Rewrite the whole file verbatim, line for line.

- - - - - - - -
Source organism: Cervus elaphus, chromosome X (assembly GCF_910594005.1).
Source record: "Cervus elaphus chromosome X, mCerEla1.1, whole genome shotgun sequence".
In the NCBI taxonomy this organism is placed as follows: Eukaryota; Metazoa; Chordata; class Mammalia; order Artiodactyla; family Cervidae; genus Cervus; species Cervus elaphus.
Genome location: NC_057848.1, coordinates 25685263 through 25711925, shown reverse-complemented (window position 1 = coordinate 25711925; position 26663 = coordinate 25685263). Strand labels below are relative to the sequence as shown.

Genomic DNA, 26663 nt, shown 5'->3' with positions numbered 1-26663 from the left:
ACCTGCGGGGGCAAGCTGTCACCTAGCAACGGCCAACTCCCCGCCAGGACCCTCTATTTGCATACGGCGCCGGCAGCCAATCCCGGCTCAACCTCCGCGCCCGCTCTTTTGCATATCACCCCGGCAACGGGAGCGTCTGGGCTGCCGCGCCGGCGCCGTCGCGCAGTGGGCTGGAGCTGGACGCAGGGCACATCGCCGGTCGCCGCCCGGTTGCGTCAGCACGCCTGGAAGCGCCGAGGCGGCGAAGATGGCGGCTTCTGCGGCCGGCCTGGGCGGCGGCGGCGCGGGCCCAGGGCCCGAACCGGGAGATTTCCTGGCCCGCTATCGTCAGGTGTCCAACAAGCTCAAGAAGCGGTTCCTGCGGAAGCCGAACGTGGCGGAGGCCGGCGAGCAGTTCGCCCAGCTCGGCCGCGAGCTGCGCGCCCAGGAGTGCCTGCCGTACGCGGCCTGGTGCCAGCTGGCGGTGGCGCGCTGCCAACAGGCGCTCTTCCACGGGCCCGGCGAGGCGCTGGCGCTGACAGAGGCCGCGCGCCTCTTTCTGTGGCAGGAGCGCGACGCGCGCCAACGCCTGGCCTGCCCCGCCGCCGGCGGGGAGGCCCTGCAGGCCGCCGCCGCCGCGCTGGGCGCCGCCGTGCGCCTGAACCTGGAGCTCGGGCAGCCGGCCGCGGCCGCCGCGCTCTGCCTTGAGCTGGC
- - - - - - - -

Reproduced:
Source organism: Cervus elaphus, chromosome X (assembly GCF_910594005.1).
Source record: "Cervus elaphus chromosome X, mCerEla1.1, whole genome shotgun sequence".
In the NCBI taxonomy this organism is placed as follows: Eukaryota; Metazoa; Chordata; class Mammalia; order Artiodactyla; family Cervidae; genus Cervus; species Cervus elaphus.
Genome location: NC_057848.1, coordinates 25685263 through 25711925, shown reverse-complemented (window position 1 = coordinate 25711925; position 26663 = coordinate 25685263). Strand labels below are relative to the sequence as shown.

Genomic DNA, 26663 nt, shown 5'->3' with positions numbered 1-26663 from the left:
ACCTGCGGGGGCAAGCTGTCACCTAGCAACGGCCAACTCCCCGCCAGGACCCTCTATTTGCATACGGCGCCGGCAGCCAATCCCGGCTCAACCTCCGCGCCCGCTCTTTTGCATATCACCCCGGCAACGGGAGCGTCTGGGCTGCCGCGCCGGCGCCGTCGCGCAGTGGGCTGGAGCTGGACGCAGGGCACATCGCCGGTCGCCGCCCGGTTGCGTCAGCACGCCTGGAAGCGCCGAGGCGGCGAAGATGGCGGCTTCTGCGGCCGGCCTGGGCGGCGGCGGCGCGGGCCCAGGGCCCGAACCGGGAGATTTCCTGGCCCGCTATCGTCAGGTGTCCAACAAGCTCAAGAAGCGGTTCCTGCGGAAGCCGAACGTGGCGGAGGCCGGCGAGCAGTTCGCCCAGCTCGGCCGCGAGCTGCGCGCCCAGGAGTGCCTGCCGTACGCGGCCTGGTGCCAGCTGGCGGTGGCGCGCTGCCAACAGGCGCTCTTCCACGGGCCCGGCGAGGCGCTGGCGCTGACAGAGGCCGCGCGCCTCTTTCTGTGGCAGGAGCGCGACGCGCGCCAACGCCTGGCCTGCCCCGCCGCCGGCGGGGAGGCCCTGCAGGCCGCCGCCGCCGCGCTGGGCGCCGCCGTGCGCCTGAACCTGGAGCTCGGGCAGCCGGCCGCGGCCGCCGCGCTCTGCCTTGAGCTGGC